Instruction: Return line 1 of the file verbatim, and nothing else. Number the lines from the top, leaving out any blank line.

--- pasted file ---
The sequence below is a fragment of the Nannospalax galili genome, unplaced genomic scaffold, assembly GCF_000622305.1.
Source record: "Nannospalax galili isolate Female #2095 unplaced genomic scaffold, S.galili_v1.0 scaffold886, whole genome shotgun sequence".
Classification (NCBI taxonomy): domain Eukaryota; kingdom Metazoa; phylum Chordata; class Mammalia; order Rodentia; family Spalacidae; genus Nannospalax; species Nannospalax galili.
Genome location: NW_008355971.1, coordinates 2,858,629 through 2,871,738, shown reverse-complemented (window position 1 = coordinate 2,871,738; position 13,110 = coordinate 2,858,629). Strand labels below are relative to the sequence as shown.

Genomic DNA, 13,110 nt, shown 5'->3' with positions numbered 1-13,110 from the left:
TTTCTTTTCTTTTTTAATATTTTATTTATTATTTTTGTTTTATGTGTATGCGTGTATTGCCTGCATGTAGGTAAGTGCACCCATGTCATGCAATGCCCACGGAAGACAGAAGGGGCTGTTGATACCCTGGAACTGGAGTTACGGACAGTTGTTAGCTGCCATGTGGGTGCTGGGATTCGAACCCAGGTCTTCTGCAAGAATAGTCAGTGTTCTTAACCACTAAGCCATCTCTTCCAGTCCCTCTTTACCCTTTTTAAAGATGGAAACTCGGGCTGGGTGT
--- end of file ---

The sequence below is a fragment of the Nannospalax galili genome, unplaced genomic scaffold, assembly GCF_000622305.1.